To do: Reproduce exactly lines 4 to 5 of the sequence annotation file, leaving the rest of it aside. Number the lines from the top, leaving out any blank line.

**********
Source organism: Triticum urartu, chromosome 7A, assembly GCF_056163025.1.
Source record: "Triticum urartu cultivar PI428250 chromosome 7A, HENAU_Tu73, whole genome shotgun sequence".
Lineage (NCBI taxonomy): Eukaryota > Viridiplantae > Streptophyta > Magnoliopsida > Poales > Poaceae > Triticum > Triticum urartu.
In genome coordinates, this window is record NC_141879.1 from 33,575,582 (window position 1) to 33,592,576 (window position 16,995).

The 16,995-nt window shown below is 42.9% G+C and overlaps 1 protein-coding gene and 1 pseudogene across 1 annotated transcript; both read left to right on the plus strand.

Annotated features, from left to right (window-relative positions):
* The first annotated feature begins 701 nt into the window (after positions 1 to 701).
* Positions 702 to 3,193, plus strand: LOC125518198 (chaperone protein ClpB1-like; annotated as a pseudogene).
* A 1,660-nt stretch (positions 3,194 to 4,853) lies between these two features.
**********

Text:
In genome coordinates, this window is record NC_141879.1 from 33,575,582 (window position 1) to 33,592,576 (window position 16,995).

The 16,995-nt window shown below is 42.9% G+C and overlaps 1 protein-coding gene and 1 pseudogene across 1 annotated transcript; both read left to right on the plus strand.